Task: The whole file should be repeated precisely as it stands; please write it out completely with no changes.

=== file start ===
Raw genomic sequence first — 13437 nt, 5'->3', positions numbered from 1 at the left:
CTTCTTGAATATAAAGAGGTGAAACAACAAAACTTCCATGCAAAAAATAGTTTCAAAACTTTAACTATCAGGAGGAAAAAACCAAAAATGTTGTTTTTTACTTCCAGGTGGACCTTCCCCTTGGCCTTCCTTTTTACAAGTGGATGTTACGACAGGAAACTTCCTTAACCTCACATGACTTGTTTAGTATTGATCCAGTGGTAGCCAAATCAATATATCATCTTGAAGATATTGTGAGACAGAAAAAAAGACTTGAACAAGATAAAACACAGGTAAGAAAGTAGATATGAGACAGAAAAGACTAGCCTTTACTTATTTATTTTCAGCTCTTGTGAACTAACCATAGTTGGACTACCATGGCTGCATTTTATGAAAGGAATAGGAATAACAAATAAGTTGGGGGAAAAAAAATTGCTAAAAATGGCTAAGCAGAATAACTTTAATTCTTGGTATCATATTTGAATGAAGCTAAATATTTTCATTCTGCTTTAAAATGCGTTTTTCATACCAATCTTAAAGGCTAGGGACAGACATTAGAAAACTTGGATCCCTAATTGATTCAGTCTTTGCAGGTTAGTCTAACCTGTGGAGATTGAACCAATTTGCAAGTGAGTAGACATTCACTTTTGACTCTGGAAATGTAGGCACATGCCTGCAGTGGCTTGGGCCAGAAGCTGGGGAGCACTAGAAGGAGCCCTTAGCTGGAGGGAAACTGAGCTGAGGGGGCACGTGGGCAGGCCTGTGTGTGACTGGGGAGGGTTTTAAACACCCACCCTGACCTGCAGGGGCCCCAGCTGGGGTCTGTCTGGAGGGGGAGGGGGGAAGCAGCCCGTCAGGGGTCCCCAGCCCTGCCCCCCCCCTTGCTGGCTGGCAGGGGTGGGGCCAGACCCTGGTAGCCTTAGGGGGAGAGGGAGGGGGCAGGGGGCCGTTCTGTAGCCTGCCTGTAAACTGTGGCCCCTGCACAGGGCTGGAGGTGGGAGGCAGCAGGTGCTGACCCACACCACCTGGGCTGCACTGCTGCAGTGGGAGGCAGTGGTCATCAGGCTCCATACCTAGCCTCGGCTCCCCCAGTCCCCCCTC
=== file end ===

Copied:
Raw genomic sequence first — 13437 nt, 5'->3', positions numbered from 1 at the left:
CTTCTTGAATATAAAGAGGTGAAACAACAAAACTTCCATGCAAAAAATAGTTTCAAAACTTTAACTATCAGGAGGAAAAAACCAAAAATGTTGTTTTTTACTTCCAGGTGGACCTTCCCCTTGGCCTTCCTTTTTACAAGTGGATGTTACGACAGGAAACTTCCTTAACCTCACATGACTTGTTTAGTATTGATCCAGTGGTAGCCAAATCAATATATCATCTTGAAGATATTGTGAGACAGAAAAAAAGACTTGAACAAGATAAAACACAGGTAAGAAAGTAGATATGAGACAGAAAAGACTAGCCTTTACTTATTTATTTTCAGCTCTTGTGAACTAACCATAGTTGGACTACCATGGCTGCATTTTATGAAAGGAATAGGAATAACAAATAAGTTGGGGGAAAAAAAATTGCTAAAAATGGCTAAGCAGAATAACTTTAATTCTTGGTATCATATTTGAATGAAGCTAAATATTTTCATTCTGCTTTAAAATGCGTTTTTCATACCAATCTTAAAGGCTAGGGACAGACATTAGAAAACTTGGATCCCTAATTGATTCAGTCTTTGCAGGTTAGTCTAACCTGTGGAGATTGAACCAATTTGCAAGTGAGTAGACATTCACTTTTGACTCTGGAAATGTAGGCACATGCCTGCAGTGGCTTGGGCCAGAAGCTGGGGAGCACTAGAAGGAGCCCTTAGCTGGAGGGAAACTGAGCTGAGGGGGCACGTGGGCAGGCCTGTGTGTGACTGGGGAGGGTTTTAAACACCCACCCTGACCTGCAGGGGCCCCAGCTGGGGTCTGTCTGGAGGGGGAGGGGGGAAGCAGCCCGTCAGGGGTCCCCAGCCCTGCCCCCCCCCTTGCTGGCTGGCAGGGGTGGGGCCAGACCCTGGTAGCCTTAGGGGGAGAGGGAGGGGGCAGGGGGCCGTTCTGTAGCCTGCCTGTAAACTGTGGCCCCTGCACAGGGCTGGAGGTGGGAGGCAGCAGGTGCTGACCCACACCACCTGGGCTGCACTGCTGCAGTGGGAGGCAGTGGTCATCAGGCTCCATACCTAGCCTCGGCTCCCCCAGTCCCCCCTC